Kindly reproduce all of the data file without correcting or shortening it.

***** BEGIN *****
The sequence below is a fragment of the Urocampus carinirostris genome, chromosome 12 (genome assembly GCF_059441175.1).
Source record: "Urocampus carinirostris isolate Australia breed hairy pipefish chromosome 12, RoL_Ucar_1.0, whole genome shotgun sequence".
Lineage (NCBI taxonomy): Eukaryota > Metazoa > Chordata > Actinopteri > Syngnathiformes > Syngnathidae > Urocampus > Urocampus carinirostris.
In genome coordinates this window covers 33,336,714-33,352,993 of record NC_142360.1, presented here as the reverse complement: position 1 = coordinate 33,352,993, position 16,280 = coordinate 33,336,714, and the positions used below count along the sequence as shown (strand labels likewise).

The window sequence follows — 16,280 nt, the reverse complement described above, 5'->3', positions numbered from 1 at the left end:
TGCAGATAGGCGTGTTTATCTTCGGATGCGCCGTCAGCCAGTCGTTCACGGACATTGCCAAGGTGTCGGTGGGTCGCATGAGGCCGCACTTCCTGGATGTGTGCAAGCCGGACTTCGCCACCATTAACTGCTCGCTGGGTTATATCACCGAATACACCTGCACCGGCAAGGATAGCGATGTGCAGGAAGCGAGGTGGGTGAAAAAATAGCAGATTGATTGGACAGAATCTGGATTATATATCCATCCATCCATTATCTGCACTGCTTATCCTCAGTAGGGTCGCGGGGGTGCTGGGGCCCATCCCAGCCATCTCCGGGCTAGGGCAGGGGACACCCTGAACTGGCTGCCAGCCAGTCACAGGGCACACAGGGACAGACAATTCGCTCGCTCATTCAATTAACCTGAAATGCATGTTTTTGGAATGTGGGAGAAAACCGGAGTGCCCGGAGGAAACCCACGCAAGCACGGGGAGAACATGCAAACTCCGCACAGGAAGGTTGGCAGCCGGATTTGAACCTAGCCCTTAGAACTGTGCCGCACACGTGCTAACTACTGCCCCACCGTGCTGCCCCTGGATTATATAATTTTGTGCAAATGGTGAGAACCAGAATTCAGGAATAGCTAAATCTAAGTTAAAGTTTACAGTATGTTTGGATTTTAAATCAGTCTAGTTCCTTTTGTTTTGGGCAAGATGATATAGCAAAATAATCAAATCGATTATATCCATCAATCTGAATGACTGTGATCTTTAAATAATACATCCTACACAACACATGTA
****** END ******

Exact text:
The sequence below is a fragment of the Urocampus carinirostris genome, chromosome 12 (genome assembly GCF_059441175.1).
Source record: "Urocampus carinirostris isolate Australia breed hairy pipefish chromosome 12, RoL_Ucar_1.0, whole genome shotgun sequence".
Lineage (NCBI taxonomy): Eukaryota > Metazoa > Chordata > Actinopteri > Syngnathiformes > Syngnathidae > Urocampus > Urocampus carinirostris.
In genome coordinates this window covers 33,336,714-33,352,993 of record NC_142360.1, presented here as the reverse complement: position 1 = coordinate 33,352,993, position 16,280 = coordinate 33,336,714, and the positions used below count along the sequence as shown (strand labels likewise).

The window sequence follows — 16,280 nt, the reverse complement described above, 5'->3', positions numbered from 1 at the left end:
TGCAGATAGGCGTGTTTATCTTCGGATGCGCCGTCAGCCAGTCGTTCACGGACATTGCCAAGGTGTCGGTGGGTCGCATGAGGCCGCACTTCCTGGATGTGTGCAAGCCGGACTTCGCCACCATTAACTGCTCGCTGGGTTATATCACCGAATACACCTGCACCGGCAAGGATAGCGATGTGCAGGAAGCGAGGTGGGTGAAAAAATAGCAGATTGATTGGACAGAATCTGGATTATATATCCATCCATCCATTATCTGCACTGCTTATCCTCAGTAGGGTCGCGGGGGTGCTGGGGCCCATCCCAGCCATCTCCGGGCTAGGGCAGGGGACACCCTGAACTGGCTGCCAGCCAGTCACAGGGCACACAGGGACAGACAATTCGCTCGCTCATTCAATTAACCTGAAATGCATGTTTTTGGAATGTGGGAGAAAACCGGAGTGCCCGGAGGAAACCCACGCAAGCACGGGGAGAACATGCAAACTCCGCACAGGAAGGTTGGCAGCCGGATTTGAACCTAGCCCTTAGAACTGTGCCGCACACGTGCTAACTACTGCCCCACCGTGCTGCCCCTGGATTATATAATTTTGTGCAAATGGTGAGAACCAGAATTCAGGAATAGCTAAATCTAAGTTAAAGTTTACAGTATGTTTGGATTTTAAATCAGTCTAGTTCCTTTTGTTTTGGGCAAGATGATATAGCAAAATAATCAAATCGATTATATCCATCAATCTGAATGACTGTGATCTTTAAATAATACATCCTACACAACACATGTA